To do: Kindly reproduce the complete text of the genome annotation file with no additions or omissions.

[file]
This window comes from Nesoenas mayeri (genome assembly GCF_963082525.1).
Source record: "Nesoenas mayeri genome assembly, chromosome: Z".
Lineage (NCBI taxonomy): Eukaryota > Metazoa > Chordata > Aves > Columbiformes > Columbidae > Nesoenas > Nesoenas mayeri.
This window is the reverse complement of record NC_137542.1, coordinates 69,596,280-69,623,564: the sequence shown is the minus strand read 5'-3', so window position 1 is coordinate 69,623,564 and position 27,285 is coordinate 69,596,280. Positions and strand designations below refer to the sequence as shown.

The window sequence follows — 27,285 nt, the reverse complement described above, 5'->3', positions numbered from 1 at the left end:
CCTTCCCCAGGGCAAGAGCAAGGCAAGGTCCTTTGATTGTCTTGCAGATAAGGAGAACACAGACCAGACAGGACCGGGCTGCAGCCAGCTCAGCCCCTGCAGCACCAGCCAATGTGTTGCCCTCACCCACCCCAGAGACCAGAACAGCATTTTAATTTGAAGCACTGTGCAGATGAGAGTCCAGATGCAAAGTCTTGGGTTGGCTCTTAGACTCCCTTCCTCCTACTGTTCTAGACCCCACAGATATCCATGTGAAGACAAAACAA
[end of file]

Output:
This window comes from Nesoenas mayeri (genome assembly GCF_963082525.1).
Source record: "Nesoenas mayeri genome assembly, chromosome: Z".
Lineage (NCBI taxonomy): Eukaryota > Metazoa > Chordata > Aves > Columbiformes > Columbidae > Nesoenas > Nesoenas mayeri.
This window is the reverse complement of record NC_137542.1, coordinates 69,596,280-69,623,564: the sequence shown is the minus strand read 5'-3', so window position 1 is coordinate 69,623,564 and position 27,285 is coordinate 69,596,280. Positions and strand designations below refer to the sequence as shown.

The window sequence follows — 27,285 nt, the reverse complement described above, 5'->3', positions numbered from 1 at the left end:
CCTTCCCCAGGGCAAGAGCAAGGCAAGGTCCTTTGATTGTCTTGCAGATAAGGAGAACACAGACCAGACAGGACCGGGCTGCAGCCAGCTCAGCCCCTGCAGCACCAGCCAATGTGTTGCCCTCACCCACCCCAGAGACCAGAACAGCATTTTAATTTGAAGCACTGTGCAGATGAGAGTCCAGATGCAAAGTCTTGGGTTGGCTCTTAGACTCCCTTCCTCCTACTGTTCTAGACCCCACAGATATCCATGTGAAGACAAAACAA